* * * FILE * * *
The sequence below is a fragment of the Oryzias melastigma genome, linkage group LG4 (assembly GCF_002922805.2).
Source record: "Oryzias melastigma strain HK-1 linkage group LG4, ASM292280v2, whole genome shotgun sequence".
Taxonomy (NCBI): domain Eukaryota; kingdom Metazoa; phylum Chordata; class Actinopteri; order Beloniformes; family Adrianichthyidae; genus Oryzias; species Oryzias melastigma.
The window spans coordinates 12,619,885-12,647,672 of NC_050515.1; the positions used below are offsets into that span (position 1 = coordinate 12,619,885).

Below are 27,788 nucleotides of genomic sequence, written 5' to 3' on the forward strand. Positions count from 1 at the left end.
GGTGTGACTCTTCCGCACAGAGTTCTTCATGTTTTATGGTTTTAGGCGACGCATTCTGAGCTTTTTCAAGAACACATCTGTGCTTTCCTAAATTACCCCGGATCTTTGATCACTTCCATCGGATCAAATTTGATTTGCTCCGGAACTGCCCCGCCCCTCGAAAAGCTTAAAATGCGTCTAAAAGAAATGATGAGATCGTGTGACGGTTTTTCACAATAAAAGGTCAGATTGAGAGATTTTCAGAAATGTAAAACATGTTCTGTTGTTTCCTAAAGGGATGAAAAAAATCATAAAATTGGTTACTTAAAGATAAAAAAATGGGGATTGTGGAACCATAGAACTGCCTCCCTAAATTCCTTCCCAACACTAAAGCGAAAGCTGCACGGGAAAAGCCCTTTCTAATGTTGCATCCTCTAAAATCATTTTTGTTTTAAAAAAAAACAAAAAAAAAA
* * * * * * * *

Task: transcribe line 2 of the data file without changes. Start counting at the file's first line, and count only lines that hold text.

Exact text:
Source record: "Oryzias melastigma strain HK-1 linkage group LG4, ASM292280v2, whole genome shotgun sequence".